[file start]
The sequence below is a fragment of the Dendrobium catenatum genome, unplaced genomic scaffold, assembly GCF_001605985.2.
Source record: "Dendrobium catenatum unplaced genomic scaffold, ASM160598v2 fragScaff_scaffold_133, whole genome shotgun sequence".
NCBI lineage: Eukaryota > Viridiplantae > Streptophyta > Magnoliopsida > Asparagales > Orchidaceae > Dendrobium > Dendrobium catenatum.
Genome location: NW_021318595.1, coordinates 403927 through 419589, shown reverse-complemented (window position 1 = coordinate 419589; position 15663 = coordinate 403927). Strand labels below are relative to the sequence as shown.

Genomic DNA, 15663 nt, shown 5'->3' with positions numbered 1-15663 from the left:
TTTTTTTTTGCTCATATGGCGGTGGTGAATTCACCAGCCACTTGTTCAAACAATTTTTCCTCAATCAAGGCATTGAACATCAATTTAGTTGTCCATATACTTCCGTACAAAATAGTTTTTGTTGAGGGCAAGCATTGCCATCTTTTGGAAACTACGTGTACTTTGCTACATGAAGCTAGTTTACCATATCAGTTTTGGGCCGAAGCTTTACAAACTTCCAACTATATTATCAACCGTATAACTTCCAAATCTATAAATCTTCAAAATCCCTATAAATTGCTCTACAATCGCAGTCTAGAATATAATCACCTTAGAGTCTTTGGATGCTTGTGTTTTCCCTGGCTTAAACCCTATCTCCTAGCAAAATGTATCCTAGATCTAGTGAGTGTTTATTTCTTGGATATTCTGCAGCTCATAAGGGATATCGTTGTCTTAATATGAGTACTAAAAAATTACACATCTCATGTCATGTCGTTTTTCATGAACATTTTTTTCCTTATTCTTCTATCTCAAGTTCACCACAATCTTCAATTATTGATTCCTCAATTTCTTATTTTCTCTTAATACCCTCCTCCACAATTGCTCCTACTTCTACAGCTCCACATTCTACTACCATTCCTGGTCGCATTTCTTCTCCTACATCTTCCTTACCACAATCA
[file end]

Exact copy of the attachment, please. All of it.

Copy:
The sequence below is a fragment of the Dendrobium catenatum genome, unplaced genomic scaffold, assembly GCF_001605985.2.
Source record: "Dendrobium catenatum unplaced genomic scaffold, ASM160598v2 fragScaff_scaffold_133, whole genome shotgun sequence".
NCBI lineage: Eukaryota > Viridiplantae > Streptophyta > Magnoliopsida > Asparagales > Orchidaceae > Dendrobium > Dendrobium catenatum.
Genome location: NW_021318595.1, coordinates 403927 through 419589, shown reverse-complemented (window position 1 = coordinate 419589; position 15663 = coordinate 403927). Strand labels below are relative to the sequence as shown.

Genomic DNA, 15663 nt, shown 5'->3' with positions numbered 1-15663 from the left:
TTTTTTTTTGCTCATATGGCGGTGGTGAATTCACCAGCCACTTGTTCAAACAATTTTTCCTCAATCAAGGCATTGAACATCAATTTAGTTGTCCATATACTTCCGTACAAAATAGTTTTTGTTGAGGGCAAGCATTGCCATCTTTTGGAAACTACGTGTACTTTGCTACATGAAGCTAGTTTACCATATCAGTTTTGGGCCGAAGCTTTACAAACTTCCAACTATATTATCAACCGTATAACTTCCAAATCTATAAATCTTCAAAATCCCTATAAATTGCTCTACAATCGCAGTCTAGAATATAATCACCTTAGAGTCTTTGGATGCTTGTGTTTTCCCTGGCTTAAACCCTATCTCCTAGCAAAATGTATCCTAGATCTAGTGAGTGTTTATTTCTTGGATATTCTGCAGCTCATAAGGGATATCGTTGTCTTAATATGAGTACTAAAAAATTACACATCTCATGTCATGTCGTTTTTCATGAACATTTTTTTCCTTATTCTTCTATCTCAAGTTCACCACAATCTTCAATTATTGATTCCTCAATTTCTTATTTTCTCTTAATACCCTCCTCCACAATTGCTCCTACTTCTACAGCTCCACATTCTACTACCATTCCTGGTCGCATTTCTTCTCCTACATCTTCCTTACCACAATCA